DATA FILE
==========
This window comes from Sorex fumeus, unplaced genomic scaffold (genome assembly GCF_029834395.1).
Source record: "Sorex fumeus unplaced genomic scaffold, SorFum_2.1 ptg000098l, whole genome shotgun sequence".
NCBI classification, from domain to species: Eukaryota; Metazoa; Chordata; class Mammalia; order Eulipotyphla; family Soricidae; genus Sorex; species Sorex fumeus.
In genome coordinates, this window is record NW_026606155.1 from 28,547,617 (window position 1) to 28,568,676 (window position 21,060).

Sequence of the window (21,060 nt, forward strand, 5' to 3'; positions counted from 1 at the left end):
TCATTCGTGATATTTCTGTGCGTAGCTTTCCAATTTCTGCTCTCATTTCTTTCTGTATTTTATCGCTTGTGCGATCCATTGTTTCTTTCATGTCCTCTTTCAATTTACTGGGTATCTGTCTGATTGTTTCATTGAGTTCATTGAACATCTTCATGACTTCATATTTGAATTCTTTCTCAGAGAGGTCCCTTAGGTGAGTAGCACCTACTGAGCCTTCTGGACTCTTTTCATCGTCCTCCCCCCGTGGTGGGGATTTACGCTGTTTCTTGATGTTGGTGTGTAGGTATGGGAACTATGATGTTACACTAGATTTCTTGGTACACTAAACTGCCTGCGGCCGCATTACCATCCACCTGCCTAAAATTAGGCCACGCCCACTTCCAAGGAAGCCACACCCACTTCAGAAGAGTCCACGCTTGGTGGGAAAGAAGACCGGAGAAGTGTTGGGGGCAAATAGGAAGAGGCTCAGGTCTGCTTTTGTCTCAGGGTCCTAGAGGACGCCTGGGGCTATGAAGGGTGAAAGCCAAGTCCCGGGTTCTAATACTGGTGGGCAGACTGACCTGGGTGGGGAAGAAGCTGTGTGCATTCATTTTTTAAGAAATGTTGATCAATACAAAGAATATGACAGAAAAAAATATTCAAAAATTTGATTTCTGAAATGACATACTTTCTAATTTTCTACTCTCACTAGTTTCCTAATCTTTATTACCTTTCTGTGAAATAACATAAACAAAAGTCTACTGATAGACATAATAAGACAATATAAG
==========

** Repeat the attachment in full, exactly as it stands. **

This window comes from Sorex fumeus, unplaced genomic scaffold (genome assembly GCF_029834395.1).
Source record: "Sorex fumeus unplaced genomic scaffold, SorFum_2.1 ptg000098l, whole genome shotgun sequence".
NCBI classification, from domain to species: Eukaryota; Metazoa; Chordata; class Mammalia; order Eulipotyphla; family Soricidae; genus Sorex; species Sorex fumeus.
In genome coordinates, this window is record NW_026606155.1 from 28,547,617 (window position 1) to 28,568,676 (window position 21,060).

Sequence of the window (21,060 nt, forward strand, 5' to 3'; positions counted from 1 at the left end):
TCATTCGTGATATTTCTGTGCGTAGCTTTCCAATTTCTGCTCTCATTTCTTTCTGTATTTTATCGCTTGTGCGATCCATTGTTTCTTTCATGTCCTCTTTCAATTTACTGGGTATCTGTCTGATTGTTTCATTGAGTTCATTGAACATCTTCATGACTTCATATTTGAATTCTTTCTCAGAGAGGTCCCTTAGGTGAGTAGCACCTACTGAGCCTTCTGGACTCTTTTCATCGTCCTCCCCCCGTGGTGGGGATTTACGCTGTTTCTTGATGTTGGTGTGTAGGTATGGGAACTATGATGTTACACTAGATTTCTTGGTACACTAAACTGCCTGCGGCCGCATTACCATCCACCTGCCTAAAATTAGGCCACGCCCACTTCCAAGGAAGCCACACCCACTTCAGAAGAGTCCACGCTTGGTGGGAAAGAAGACCGGAGAAGTGTTGGGGGCAAATAGGAAGAGGCTCAGGTCTGCTTTTGTCTCAGGGTCCTAGAGGACGCCTGGGGCTATGAAGGGTGAAAGCCAAGTCCCGGGTTCTAATACTGGTGGGCAGACTGACCTGGGTGGGGAAGAAGCTGTGTGCATTCATTTTTTAAGAAATGTTGATCAATACAAAGAATATGACAGAAAAAAATATTCAAAAATTTGATTTCTGAAATGACATACTTTCTAATTTTCTACTCTCACTAGTTTCCTAATCTTTATTACCTTTCTGTGAAATAACATAAACAAAAGTCTACTGATAGACATAATAAGACAATATAAG